Breadboard Basics – Types
A breadboard is a construction base for prototyping of electronics. It is used to build and test circuits quickly before finalizing any circuit design. And it has many holes into which circuit components like ICs and resistors can be inserted. The breadboard allows you to easily plug in and remove components and so if there are going to be many changes or if you just want to make a circuit quickly, it will be much quicker than soldering up your circuit.
Therefore in lots of experiments, it is often used as a hub to connect two or more devices. By internal structure, it can be divided into two types with some variations.
The breadboard has strips of metal which run underneath the board and connect the holes on the top of the board. The metal strips are laid out as shown below. Note that the top and bottom 4 rows of holes in total are connected horizontally, marked with "+" and "-", while the remaining holes are connected vertically.
Take this: in Figure 2, the cathode of the LED and that of the diode is connected.
Thus, you can see the holes in the same row at the top and bottom are connected. The metal strips beneath connects VCC and GND. In a circuit, when you need to connect GND of all the devices, you'll need them. As shown below, the cathode of all the LEDs are connected, and then hooked up to GND of the SunFounder Uno board.
2) Holes in the center section
As we can see in Figure 5, groups of holes (terminals) vertically numbered from 1 to 60 (3 more after 60) are connected respectively. For example, in Figure 6, the anode of each LED is connected with a 220ohm resistor. Then the other pin of the resistor is hooked up to the control board.
To conclude, there are 126 groups of 5 connected terminals on a breadboard. Usually connect the components and parts via the groups of terminals. In an experiment, when many components are used, you may hook them to a breadboard, thus making the wiring easy, simple and clear.
Note: The internal structure of a full+ sized breadboard and a half+ one is the same; the only difference lies in the length. As the name suggests, the half+ is half as long as the full+.
A full sized breadboard is a little bit different from a full+ sized one. Plug a diode on the breadboard. You can see in Figure 8, the groups of terminals in the left half of the long row are green; there is a division vertical line in the middle, and groups on its right side are grey. Therefore, each of the 4 long rows is segmented into two.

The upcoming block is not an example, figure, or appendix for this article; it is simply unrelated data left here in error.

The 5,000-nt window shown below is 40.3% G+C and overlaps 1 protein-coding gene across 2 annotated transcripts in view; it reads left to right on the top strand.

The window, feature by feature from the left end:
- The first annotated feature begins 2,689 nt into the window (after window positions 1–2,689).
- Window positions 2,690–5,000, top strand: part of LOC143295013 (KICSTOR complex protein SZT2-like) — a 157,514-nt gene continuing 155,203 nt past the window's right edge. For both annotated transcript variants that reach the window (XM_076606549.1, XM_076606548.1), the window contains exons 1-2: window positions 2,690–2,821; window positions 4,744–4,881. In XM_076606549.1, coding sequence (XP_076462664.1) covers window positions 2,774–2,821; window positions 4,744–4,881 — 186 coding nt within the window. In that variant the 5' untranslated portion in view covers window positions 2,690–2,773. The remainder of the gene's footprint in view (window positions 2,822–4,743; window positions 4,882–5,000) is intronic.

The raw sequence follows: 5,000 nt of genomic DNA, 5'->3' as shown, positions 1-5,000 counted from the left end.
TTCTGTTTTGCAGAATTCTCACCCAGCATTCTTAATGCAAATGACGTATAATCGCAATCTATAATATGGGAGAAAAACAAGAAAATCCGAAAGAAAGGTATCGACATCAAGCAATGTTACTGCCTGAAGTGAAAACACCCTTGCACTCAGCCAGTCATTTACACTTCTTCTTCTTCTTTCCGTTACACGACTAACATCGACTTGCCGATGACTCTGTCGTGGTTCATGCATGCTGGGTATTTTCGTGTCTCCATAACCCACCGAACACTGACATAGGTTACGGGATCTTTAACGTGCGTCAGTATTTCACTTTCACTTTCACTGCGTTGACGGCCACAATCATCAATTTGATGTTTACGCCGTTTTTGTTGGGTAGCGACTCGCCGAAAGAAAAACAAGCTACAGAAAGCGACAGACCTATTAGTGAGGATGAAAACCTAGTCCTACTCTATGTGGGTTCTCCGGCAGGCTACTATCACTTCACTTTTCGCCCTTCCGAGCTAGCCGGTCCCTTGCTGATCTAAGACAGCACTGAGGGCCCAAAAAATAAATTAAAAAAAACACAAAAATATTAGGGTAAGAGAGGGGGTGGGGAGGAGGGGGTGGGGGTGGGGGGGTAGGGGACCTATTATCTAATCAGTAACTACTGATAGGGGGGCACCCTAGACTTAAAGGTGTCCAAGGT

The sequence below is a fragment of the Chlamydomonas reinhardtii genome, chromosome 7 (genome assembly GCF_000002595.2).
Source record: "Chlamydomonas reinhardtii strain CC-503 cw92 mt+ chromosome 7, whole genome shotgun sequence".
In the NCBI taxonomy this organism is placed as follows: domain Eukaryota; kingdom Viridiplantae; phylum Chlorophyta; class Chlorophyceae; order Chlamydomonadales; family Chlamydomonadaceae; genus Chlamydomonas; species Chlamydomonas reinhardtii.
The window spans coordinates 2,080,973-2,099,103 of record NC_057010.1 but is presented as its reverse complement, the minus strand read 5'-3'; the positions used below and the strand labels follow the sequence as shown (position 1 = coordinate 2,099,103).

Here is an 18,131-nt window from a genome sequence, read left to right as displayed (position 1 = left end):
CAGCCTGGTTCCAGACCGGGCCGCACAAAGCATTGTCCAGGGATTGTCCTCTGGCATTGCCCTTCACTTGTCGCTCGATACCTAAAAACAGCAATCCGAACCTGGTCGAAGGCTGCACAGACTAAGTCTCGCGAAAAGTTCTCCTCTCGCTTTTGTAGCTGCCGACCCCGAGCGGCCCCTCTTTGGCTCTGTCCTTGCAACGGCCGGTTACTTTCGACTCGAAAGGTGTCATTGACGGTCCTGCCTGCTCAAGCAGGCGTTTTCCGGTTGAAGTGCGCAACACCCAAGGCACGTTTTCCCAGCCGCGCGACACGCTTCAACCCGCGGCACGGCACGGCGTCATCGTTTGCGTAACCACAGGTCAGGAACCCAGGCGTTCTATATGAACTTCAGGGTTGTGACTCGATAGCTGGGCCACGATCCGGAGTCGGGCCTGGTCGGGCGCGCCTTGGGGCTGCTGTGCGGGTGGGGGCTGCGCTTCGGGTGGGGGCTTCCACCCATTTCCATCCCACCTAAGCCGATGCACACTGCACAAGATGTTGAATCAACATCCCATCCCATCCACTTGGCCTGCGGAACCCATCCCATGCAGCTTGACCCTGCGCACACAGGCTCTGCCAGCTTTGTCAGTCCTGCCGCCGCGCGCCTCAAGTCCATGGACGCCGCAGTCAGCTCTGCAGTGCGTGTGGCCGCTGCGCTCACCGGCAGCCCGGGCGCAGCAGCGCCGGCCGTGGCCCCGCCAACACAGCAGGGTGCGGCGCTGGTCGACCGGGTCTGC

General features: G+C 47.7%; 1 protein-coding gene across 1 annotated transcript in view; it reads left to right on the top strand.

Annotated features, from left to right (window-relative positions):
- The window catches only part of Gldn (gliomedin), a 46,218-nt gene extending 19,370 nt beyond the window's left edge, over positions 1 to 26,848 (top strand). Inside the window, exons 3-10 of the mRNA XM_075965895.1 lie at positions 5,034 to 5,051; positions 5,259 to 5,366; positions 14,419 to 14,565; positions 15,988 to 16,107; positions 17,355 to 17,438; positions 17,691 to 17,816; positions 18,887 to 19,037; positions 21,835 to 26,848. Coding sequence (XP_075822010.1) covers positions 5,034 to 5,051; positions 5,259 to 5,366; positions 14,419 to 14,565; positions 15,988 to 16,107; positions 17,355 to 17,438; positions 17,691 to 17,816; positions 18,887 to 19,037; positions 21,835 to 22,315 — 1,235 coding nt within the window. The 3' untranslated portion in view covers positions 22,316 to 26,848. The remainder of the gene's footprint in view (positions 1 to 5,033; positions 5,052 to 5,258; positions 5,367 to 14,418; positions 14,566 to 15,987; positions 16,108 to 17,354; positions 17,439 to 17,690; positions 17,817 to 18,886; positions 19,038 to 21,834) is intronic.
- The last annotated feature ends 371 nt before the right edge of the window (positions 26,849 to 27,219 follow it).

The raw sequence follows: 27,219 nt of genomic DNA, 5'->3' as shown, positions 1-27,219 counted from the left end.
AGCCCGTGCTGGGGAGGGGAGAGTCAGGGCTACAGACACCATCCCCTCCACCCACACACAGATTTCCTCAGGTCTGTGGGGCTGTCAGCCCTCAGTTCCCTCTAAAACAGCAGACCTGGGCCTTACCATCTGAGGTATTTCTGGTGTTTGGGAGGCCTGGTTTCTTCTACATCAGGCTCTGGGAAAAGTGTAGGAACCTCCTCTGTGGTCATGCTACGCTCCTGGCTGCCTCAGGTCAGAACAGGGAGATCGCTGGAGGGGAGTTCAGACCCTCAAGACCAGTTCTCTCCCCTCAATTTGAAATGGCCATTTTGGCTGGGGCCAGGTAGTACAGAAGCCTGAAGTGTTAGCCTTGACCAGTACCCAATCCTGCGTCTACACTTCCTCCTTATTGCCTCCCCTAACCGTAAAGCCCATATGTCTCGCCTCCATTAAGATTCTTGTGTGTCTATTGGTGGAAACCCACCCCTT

For example, in Figure 9, the cathode of the diode and that of the LED is not connected.
This is the only difference between a full sized breadboard and a full+ sized one. On a full sized breadboard, the holes of each group in the center sections are also connected vertically.
3. Half & Half+
The internal structure of a half sized breadboard is the same as that of a half+ sized one. The difference lies in their appearance: there are two red and blue lines on a half+ sized breadboard, which a half sized one does not have.
As mentioned before, the internal structure of a half (half +) sized breadboard is the same as a full (full+) sized one. So also holes of the top and bottom 4 long rows on a half or half+ sized breadboard is connected.
The internal structure of a mini sized breadboard is almost the same as a half sized one. Only it does not have the top and bottom 4 long rows. All it contains is the groups of terminals, which are also less than those on a half sized one. So naturally it is much smaller sized – so it is called "mini".
The internal structure of a tiny sized breadboard is the same as a mini sized one. But tiny sized one is slightly longer; also there are numbers and letters on it. As mentioned before, the 5 terminals of each group named from 1 to 20 are connected vertically. And horizontally, A to E and F to J represents holes on
This kind of breadboard is a little different from the previous ones in appearance. There are one hole at each of its four corners – by which you can fix it. As for the internal structure, it's almost the same as a half sized one. But on a BB-301 breadboard there are only two long rows at the top and bottom.
In Figure 14, the cathode of the LED is hooked up with that of the diode, and its anode to a 220ohm resistor.